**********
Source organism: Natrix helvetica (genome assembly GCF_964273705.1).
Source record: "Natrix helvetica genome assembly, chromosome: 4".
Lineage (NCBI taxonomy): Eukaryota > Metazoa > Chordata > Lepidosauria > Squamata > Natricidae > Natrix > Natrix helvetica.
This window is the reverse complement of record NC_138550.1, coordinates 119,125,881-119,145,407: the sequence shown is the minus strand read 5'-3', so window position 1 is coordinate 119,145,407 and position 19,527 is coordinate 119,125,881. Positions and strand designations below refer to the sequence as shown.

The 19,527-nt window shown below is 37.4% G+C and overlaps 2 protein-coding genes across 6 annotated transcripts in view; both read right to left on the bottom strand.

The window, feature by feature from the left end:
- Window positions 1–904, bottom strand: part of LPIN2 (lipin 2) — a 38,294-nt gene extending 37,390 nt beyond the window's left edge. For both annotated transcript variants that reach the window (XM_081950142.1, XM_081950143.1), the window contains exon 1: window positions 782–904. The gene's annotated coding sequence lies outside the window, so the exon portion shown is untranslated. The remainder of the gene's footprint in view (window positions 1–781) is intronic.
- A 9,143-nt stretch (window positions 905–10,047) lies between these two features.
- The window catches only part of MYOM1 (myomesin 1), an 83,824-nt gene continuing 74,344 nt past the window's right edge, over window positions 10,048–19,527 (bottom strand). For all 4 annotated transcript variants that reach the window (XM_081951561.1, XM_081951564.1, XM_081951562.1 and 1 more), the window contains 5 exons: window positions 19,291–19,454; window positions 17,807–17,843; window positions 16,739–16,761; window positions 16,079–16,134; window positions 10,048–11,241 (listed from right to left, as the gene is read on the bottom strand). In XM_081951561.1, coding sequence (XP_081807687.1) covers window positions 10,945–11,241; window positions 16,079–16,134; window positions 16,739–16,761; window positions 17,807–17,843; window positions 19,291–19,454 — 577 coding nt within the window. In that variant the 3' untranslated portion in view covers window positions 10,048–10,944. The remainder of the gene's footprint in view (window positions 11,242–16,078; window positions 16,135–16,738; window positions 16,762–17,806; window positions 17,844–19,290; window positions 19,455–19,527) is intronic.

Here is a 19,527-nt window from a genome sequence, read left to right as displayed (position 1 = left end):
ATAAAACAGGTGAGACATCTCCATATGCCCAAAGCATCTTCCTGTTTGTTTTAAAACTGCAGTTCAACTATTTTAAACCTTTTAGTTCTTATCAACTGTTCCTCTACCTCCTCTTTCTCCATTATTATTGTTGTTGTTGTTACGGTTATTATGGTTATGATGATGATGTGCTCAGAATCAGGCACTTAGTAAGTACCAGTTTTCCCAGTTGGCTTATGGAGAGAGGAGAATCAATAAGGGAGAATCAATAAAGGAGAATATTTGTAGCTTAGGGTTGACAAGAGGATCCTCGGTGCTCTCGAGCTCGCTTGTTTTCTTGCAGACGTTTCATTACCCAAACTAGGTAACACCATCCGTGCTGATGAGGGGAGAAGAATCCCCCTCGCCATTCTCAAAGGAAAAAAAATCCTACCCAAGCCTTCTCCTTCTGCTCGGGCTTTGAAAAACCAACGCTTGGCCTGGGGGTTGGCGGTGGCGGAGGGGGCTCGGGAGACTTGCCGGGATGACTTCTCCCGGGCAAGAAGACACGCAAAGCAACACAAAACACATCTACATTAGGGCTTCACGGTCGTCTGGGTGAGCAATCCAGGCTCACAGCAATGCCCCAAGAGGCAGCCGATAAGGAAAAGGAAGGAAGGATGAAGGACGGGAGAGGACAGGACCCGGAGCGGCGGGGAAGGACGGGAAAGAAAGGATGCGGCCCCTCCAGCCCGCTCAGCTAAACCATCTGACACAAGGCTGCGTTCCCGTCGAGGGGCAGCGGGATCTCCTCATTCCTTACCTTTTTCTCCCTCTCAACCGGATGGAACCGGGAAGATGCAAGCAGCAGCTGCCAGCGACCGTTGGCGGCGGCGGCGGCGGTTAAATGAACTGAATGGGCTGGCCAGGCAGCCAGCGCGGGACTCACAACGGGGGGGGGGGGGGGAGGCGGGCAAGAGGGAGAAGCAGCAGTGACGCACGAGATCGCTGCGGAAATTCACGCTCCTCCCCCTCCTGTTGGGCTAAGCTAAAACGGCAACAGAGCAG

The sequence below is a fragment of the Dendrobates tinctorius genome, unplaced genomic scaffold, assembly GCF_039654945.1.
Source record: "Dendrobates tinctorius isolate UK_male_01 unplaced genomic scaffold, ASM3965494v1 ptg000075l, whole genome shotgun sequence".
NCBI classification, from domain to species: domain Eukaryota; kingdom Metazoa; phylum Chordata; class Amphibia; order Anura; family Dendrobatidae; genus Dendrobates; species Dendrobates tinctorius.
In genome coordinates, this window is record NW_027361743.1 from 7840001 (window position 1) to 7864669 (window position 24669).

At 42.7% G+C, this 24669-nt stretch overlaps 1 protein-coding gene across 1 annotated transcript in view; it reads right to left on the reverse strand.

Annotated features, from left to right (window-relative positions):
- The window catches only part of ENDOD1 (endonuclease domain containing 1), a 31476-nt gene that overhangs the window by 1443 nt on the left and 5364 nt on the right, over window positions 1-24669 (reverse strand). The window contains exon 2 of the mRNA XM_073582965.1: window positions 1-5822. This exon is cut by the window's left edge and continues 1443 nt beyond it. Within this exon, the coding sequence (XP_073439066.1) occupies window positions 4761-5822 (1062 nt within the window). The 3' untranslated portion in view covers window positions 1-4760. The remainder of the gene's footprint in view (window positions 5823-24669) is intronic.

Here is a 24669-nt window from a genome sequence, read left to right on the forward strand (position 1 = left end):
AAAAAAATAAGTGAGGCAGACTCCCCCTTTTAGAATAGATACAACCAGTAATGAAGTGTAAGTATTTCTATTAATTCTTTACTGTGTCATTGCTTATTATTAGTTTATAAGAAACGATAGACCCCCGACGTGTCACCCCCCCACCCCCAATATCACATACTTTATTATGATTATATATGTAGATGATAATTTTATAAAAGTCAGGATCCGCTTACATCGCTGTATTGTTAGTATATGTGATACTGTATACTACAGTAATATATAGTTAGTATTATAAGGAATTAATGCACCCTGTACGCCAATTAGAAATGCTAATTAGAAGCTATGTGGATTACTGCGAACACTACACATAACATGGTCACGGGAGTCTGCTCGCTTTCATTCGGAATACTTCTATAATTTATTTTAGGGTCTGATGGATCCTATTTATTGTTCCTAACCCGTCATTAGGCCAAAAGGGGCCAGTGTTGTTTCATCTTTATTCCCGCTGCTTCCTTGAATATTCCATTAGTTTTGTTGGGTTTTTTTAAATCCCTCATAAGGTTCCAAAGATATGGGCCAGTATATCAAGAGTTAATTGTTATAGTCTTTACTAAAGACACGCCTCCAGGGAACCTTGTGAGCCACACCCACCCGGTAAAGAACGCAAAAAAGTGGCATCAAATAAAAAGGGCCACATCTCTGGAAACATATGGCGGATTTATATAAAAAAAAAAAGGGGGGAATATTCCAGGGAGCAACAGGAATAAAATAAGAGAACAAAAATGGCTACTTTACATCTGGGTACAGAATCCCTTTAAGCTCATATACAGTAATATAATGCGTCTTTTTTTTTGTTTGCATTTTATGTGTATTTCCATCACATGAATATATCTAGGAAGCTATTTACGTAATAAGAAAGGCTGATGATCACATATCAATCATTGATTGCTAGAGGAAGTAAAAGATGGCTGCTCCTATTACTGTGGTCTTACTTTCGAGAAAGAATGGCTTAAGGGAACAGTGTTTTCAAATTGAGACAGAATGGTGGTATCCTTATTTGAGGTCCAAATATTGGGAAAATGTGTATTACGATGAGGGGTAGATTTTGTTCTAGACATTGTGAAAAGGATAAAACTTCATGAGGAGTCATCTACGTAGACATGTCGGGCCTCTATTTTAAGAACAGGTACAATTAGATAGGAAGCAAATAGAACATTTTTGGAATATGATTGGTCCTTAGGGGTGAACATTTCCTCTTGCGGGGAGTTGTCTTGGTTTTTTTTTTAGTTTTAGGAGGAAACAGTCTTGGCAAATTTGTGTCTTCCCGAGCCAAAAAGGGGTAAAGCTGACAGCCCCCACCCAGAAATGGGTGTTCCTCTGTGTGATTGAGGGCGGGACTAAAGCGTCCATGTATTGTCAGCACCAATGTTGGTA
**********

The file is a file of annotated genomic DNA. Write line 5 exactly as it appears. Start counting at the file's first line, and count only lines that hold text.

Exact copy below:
The 19,527-nt window shown below is 37.4% G+C and overlaps 2 protein-coding genes across 6 annotated transcripts in view; both read right to left on the bottom strand.